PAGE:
NOTEBOOK: One would have thought it would be flattering to be in the same category as Antonioni or Godard.

TARR: Sure, sure, sure.

NOTEBOOK: You wanted to be a philosopher...

TARR: ...a very long ago.

NOTEBOOK: Are you philosophizing in your films?

TARR: I am all the time just a filmmaker. A simple filmmaker.

NOTEBOOK: But what would be the kind, branch or period of philosophy you prefer?

TARR: None.

NOTEBOOK: Not even Nietzsche, to whose incident leading to his mental breakdown you are referring at the beginning of The Turin Horse?

TARR: No. When I wanted to be a philosopher I was just finishing high school and I was a very strong leftist. We were young radicals and we said the communists are lying. We have to forget this philosophy thing. It was a very long time ago.

NOTEBOOK: Do you see yourself as an avant-garde artist?

TARR: No. I am not considering myself an artist. Just a simple filmmaker.


NOTEBOOK: Back in the time, you had problems finding somebody to fund Damnation. In the end, you manage to fund it by yourself.

TARR: It is a very long political story that really was the last breath of communism. They wanted to kill us, since we were the new generation of filmmakers. I was doing the film out of the system.

NOTEBOOK: Where did you find the money?

TARR: The film studio had the camera, a little money and a few meters of film stock and that was enough. The film was really cheap, low budget stuff. We did not have money, we were just shooting.

NOTEBOOK: Despite the conditions, the quality persists.

TARR: Of course.

NOTEBOOK: There is this quote attributed to you, “radicalism in the artistic form should influence directly the viewer’s political ideas.” Can you elaborate?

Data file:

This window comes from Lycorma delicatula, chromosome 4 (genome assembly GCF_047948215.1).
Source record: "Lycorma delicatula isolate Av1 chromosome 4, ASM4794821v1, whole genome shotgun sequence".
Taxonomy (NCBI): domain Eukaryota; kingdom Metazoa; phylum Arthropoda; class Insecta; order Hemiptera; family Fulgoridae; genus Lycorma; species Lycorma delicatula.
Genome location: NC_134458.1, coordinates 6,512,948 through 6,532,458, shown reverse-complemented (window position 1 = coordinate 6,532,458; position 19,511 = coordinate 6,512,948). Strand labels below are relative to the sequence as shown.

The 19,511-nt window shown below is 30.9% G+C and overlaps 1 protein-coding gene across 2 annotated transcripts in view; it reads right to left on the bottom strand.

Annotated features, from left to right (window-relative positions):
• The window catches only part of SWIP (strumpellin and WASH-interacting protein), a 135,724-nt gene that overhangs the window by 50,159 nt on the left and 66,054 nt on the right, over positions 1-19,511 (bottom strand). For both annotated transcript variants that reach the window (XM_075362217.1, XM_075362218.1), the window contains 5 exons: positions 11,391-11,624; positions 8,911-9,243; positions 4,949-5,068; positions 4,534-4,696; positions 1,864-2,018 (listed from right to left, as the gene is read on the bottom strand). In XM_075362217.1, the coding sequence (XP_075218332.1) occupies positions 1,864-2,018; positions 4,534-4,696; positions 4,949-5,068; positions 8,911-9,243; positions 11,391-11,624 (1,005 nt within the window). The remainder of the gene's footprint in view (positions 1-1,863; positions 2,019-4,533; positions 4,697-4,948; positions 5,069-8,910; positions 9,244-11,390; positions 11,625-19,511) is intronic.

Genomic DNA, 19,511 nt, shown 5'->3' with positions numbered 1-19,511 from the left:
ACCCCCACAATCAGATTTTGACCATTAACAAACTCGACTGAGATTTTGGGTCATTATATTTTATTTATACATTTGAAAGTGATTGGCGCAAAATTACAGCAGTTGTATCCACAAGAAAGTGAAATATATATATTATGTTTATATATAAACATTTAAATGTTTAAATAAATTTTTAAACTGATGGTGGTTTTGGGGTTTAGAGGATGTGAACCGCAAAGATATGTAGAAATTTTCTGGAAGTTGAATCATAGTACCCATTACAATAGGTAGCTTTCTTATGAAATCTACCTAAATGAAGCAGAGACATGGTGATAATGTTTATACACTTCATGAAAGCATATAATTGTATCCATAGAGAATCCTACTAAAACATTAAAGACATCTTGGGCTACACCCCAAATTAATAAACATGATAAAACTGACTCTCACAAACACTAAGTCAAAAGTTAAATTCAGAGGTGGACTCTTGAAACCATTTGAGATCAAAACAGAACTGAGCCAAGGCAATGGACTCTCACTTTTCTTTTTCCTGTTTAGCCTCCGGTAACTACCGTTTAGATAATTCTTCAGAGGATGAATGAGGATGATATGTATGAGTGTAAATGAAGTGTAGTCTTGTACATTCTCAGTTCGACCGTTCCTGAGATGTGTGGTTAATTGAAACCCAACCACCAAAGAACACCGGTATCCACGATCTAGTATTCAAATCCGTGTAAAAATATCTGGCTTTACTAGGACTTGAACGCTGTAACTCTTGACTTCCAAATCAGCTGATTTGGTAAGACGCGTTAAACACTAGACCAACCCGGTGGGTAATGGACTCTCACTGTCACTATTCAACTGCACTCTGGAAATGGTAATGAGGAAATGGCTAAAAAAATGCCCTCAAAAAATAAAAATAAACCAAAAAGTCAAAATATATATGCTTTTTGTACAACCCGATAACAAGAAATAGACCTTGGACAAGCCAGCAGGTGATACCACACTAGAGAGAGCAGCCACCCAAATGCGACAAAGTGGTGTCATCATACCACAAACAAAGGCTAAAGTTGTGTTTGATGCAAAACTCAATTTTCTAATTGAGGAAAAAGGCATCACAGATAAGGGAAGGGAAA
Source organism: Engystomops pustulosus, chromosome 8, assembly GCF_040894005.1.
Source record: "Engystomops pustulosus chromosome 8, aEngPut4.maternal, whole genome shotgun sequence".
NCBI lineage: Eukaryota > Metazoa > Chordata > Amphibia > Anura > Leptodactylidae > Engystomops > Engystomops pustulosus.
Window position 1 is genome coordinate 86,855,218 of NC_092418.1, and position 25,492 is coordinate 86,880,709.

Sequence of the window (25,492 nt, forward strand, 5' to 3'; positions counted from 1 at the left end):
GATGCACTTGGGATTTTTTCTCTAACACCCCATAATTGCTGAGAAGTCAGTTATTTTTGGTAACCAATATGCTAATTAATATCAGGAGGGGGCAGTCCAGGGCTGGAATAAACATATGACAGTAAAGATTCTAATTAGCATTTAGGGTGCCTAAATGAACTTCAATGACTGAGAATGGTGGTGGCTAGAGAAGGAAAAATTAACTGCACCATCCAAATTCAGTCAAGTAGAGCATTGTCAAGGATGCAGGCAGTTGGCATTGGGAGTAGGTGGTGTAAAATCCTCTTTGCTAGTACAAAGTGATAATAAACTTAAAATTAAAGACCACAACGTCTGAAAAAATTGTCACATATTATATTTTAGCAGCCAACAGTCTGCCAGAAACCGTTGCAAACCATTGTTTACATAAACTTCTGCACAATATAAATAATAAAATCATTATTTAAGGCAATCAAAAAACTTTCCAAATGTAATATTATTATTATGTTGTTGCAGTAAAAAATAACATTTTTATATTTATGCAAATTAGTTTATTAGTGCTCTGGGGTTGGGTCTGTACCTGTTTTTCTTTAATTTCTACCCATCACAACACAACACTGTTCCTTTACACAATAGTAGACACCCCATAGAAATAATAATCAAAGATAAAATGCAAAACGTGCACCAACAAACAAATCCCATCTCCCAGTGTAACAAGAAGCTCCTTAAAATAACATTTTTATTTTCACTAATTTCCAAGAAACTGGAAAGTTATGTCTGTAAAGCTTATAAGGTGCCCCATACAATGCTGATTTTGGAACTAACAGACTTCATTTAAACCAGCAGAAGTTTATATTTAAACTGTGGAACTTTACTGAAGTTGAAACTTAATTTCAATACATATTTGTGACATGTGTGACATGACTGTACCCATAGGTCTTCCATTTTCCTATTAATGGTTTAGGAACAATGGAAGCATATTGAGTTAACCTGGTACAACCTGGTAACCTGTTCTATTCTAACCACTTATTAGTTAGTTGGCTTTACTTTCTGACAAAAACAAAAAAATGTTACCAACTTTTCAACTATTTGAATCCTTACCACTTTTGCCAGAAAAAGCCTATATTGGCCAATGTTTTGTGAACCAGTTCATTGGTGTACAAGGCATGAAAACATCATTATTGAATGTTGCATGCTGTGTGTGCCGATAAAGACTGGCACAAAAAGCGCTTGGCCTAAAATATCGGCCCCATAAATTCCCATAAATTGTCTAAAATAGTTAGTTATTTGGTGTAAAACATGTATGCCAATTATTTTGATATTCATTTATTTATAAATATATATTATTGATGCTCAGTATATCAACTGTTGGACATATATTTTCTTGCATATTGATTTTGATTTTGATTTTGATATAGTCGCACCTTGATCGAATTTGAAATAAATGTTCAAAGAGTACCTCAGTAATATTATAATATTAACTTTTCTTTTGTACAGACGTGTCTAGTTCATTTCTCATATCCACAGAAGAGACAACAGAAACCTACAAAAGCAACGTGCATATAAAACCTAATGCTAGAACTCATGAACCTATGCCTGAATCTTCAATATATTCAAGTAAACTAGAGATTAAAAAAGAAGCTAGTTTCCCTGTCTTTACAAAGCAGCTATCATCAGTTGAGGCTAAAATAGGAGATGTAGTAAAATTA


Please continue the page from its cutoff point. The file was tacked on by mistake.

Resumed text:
TARR: I don’t recall saying that. You know what, a film is just a film. What I want is for you to go to a cinema, sit in a darkness, watch it and when you leave: how are you? Are you better? Do you feel stronger? Did you get something? Or are you just the same as you were when entering the cinema? And that’s all.

NOTEBOOK: But for example The Turin Horse has this bleak, nightmarish and apocalyptic atmosphere.


NOTEBOOK: You don’t agree?

TARR: No. I do not agree.

NOTEBOOK: So, is it a happy film?

TARR: The same question. How did you feel when you left the screening of The Turin Horse?

NOTEBOOK: Flabbergasted.

TARR: You were stronger.

NOTEBOOK: But that does not mean that some viewers might perceive it as apocalyptic.

TARR: Sure, it does not mean everybody has to feel like this.

NOTEBOOK: You had your own studio Társulás...

TARR: ...yes, that was in the 70s and the 80s, and then I founded my own company in Budapest, T.T. Filmmuhely and we were working there for nine years and now it’s closed. And I left the country.

NOTEBOOK: ...back in the 70s and 80s, in Társulás, you were also supporting young film critics...

TARR: ...we were supporting everybody. When I was working at T.T. Filmmuhely, when we were closing, I had a mountain of scripts on my table.

NOTEBOOK: But since you said what Kovács wrote is bullshit...

TARR: … I did not say it is bullshit. That is just his opinion. He has the right to say his opinion but that does not mean I agree with him.

NOTEBOOK: Sure. But when you supported young film critics, you considered it important. What about film criticism today?

TARR: Honestly, we are in the same boat. The film culture is one unit, including documentary, animation, feature films, film historians, film magazines—it has to be one unit. And we cannot say that one thing is more important than the other. That’s stupid. Of course, film critics has very important job—they have to understand us.

When I have a problem with film critics it is when they do not know how we are making films. We do not have the same vocabulary. Sometimes, I have a feeling I need to invite film critics to push a truck with a dolly just to see it—what it is—to understand our language. When I will be teaching in my school, I would like to take cinematographers, some actors and film journalists in as well since they have to be all together.